Title:
LIGHT WEIGHT AUTHENTICATION AND SECRET RETRIEVAL
Kind Code:
A1


Abstract:
A method for authenticating a message in a network is provided. The method includes a step of generating, in a sink device, a private key and a public key. The private key includes a plurality of sub-private keys. The method further includes a step of generating, in the sink device, a signature for the message. The signature includes a sub-private key and an authentication path associated with the sub-private key in a hash tree. The hash tree is constructed during the generation of the sub-public keys.



Inventors:
Huang, Shih-i (Hsinchu, TW)
Shieh, Shiuh-pyng (Hsinchu, TW)
Chang, Sheng-ming (Hsinchu, TW)
Wang, Chi-wei (Hsinchu, TW)
Application Number:
12/190238
Publication Date:
02/18/2010
Filing Date:
08/12/2008
Assignee:
Industrial Technology Research Institute
Primary Class:
Other Classes:
380/46
International Classes:
H04L9/00
View Patent Images:



Primary Examiner:
PAN, PEILIANG
Attorney, Agent or Firm:
FINNEGAN, HENDERSON, FARABOW, GARRETT & DUNNER (WASHINGTON, DC, US)
Claims:
What is claimed is:

1. A method for authenticating a message in a network, the method comprising: generating, in a sink device, a private key and a public key, wherein the private key comprises a plurality of sub-private keys; and generating, in the sink device, a signature for the message, wherein the signature comprises a sub-private key and an authentication path associated with the sub-private key in a hash tree, wherein the hash tree is constructed during the generation of the sub-public keys.

2. The method of claim 1, wherein the hash tree is a first hash tree, the method further comprising: transmitting the public key, the message and the signature from the sink device to a tag device; and verifying, in the tag device, the signature by constructing a second hash tree using the sub-private key and the authentication path.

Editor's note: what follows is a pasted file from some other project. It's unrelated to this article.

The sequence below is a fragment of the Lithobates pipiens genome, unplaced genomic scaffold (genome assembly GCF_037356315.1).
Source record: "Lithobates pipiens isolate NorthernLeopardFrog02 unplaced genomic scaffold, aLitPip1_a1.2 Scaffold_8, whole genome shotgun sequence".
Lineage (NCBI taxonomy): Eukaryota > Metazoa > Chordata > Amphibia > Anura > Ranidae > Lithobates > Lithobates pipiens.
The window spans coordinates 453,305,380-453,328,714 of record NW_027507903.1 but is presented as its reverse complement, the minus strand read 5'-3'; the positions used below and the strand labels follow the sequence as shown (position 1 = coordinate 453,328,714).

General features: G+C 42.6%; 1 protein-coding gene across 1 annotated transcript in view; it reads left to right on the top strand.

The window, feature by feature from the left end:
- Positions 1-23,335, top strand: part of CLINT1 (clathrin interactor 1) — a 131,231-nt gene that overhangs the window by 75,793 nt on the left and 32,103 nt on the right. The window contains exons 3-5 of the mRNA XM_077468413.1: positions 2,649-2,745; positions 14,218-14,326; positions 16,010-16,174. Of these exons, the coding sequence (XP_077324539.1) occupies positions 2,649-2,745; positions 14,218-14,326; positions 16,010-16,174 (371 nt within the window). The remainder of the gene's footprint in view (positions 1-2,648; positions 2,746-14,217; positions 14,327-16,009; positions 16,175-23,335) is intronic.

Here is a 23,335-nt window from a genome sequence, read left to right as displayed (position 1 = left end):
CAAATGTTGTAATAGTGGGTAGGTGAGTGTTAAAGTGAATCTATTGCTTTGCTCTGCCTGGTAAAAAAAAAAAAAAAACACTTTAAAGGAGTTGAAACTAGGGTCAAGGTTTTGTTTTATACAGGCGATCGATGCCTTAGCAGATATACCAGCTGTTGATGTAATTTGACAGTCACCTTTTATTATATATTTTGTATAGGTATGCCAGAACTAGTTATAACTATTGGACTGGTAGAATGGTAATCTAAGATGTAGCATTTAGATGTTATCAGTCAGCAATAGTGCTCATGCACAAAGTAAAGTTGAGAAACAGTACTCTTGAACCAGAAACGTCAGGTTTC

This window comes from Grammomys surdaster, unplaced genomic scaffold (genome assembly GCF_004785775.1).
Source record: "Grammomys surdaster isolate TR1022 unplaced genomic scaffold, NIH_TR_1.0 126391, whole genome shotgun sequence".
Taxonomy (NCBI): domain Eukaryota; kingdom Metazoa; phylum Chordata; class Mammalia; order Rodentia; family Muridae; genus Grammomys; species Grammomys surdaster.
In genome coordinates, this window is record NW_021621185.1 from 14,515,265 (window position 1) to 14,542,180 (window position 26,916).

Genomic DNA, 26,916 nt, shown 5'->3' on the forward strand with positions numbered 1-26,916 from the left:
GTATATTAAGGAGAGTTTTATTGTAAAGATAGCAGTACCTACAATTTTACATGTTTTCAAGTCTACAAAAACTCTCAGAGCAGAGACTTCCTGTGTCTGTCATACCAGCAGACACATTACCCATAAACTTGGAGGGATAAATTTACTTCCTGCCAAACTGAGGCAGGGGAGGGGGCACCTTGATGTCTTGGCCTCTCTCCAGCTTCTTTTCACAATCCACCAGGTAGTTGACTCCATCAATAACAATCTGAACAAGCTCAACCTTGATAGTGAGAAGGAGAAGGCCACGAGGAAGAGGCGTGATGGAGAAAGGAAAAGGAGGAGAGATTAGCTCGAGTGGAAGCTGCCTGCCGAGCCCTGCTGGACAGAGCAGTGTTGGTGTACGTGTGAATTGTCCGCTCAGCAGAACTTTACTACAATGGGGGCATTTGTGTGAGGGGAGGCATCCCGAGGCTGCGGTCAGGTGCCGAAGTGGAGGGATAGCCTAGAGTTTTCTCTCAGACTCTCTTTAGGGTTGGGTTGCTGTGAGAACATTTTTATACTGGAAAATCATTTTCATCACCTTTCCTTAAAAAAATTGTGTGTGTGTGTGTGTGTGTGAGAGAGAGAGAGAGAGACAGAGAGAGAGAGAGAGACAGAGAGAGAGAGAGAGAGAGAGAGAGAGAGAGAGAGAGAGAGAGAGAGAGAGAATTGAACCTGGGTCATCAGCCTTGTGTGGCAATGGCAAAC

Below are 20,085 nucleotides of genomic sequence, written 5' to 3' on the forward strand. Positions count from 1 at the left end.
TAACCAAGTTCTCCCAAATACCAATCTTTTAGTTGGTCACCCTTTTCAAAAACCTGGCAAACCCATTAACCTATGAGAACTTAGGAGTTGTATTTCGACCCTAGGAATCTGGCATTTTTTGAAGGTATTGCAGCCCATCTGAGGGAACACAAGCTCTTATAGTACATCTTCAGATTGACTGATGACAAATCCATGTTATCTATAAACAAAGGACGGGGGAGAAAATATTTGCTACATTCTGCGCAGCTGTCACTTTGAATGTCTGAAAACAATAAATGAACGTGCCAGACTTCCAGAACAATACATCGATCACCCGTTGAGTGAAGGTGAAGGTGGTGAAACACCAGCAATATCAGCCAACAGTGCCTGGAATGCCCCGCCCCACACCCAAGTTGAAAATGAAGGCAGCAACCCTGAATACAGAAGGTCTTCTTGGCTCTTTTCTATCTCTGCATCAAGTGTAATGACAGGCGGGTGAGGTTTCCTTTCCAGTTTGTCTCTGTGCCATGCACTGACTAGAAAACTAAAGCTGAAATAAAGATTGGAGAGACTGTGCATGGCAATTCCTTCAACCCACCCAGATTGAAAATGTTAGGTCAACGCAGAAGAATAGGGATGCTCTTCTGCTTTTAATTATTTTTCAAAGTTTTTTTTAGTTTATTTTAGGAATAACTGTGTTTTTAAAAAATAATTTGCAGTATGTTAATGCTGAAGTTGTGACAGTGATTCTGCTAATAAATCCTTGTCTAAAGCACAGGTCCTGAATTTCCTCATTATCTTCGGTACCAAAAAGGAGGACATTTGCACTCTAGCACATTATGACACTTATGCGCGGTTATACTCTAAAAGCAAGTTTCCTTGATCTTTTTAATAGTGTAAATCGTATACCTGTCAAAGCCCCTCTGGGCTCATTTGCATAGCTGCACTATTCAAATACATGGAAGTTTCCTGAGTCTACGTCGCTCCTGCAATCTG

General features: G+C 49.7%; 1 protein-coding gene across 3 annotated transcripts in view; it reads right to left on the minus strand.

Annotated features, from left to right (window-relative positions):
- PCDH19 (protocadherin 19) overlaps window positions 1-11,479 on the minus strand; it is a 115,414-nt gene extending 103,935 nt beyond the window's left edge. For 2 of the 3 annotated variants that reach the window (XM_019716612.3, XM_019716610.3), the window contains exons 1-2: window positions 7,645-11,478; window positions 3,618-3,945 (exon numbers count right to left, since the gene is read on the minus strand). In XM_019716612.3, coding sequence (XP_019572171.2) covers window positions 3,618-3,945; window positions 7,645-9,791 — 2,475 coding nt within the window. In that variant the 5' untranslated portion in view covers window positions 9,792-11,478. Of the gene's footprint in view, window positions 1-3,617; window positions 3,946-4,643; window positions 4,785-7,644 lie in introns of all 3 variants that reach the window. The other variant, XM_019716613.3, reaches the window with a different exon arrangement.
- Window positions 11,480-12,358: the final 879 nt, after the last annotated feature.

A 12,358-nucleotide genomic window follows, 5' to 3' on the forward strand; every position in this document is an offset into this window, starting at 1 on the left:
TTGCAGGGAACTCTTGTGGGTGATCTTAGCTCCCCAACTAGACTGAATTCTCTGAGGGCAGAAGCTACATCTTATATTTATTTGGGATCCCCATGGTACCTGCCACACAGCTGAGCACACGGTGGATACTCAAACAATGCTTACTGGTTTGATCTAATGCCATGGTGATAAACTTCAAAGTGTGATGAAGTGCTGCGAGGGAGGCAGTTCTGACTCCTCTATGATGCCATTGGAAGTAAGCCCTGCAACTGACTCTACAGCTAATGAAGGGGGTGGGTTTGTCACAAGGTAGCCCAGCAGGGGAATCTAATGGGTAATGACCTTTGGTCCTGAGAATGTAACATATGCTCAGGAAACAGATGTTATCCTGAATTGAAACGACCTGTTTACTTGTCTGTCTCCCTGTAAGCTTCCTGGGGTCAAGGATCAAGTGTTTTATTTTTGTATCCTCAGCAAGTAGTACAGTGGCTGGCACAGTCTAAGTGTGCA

3. The method of claim 2, the method further comprising: storing, in the tag device, the message if the signature is verified.

4. The method of claim 3, wherein the signature is a first signature, the sub-private key is a first sub-private key, and the authentication path is a first authentication path, the method further comprising: generating, in the sink device, a search message for searching the message stored in the tag device; and generating, in the sink device, a second signature for the search message, wherein the second signature comprises a second sub-private key and a second authentication path associated with the second sub-private key in a third hash tree, wherein the third hash tree is constructed during the generation of the sub-public keys.